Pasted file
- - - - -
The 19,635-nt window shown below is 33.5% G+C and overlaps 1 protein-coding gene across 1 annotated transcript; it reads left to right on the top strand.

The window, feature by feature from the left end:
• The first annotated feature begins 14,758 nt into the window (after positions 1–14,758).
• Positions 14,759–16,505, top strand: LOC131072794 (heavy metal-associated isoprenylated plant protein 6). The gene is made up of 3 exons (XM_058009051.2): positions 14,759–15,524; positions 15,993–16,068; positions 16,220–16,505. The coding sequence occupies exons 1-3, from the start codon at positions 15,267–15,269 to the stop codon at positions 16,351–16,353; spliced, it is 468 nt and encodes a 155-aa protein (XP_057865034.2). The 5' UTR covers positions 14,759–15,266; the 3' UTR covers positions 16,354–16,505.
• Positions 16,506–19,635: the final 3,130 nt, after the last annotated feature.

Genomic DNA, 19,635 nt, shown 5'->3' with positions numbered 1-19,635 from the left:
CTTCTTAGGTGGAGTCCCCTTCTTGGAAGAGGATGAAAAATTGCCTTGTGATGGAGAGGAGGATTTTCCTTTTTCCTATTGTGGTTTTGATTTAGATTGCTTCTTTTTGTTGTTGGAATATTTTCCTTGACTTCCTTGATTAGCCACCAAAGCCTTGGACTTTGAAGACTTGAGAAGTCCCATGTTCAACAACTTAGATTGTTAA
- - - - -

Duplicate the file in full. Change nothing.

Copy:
The 19,635-nt window shown below is 33.5% G+C and overlaps 1 protein-coding gene across 1 annotated transcript; it reads left to right on the top strand.

The window, feature by feature from the left end:
• The first annotated feature begins 14,758 nt into the window (after positions 1–14,758).
• Positions 14,759–16,505, top strand: LOC131072794 (heavy metal-associated isoprenylated plant protein 6). The gene is made up of 3 exons (XM_058009051.2): positions 14,759–15,524; positions 15,993–16,068; positions 16,220–16,505. The coding sequence occupies exons 1-3, from the start codon at positions 15,267–15,269 to the stop codon at positions 16,351–16,353; spliced, it is 468 nt and encodes a 155-aa protein (XP_057865034.2). The 5' UTR covers positions 14,759–15,266; the 3' UTR covers positions 16,354–16,505.
• Positions 16,506–19,635: the final 3,130 nt, after the last annotated feature.

Genomic DNA, 19,635 nt, shown 5'->3' with positions numbered 1-19,635 from the left:
CTTCTTAGGTGGAGTCCCCTTCTTGGAAGAGGATGAAAAATTGCCTTGTGATGGAGAGGAGGATTTTCCTTTTTCCTATTGTGGTTTTGATTTAGATTGCTTCTTTTTGTTGTTGGAATATTTTCCTTGACTTCCTTGATTAGCCACCAAAGCCTTGGACTTTGAAGACTTGAGAAGTCCCATGTTCAACAACTTAGATTGTTAA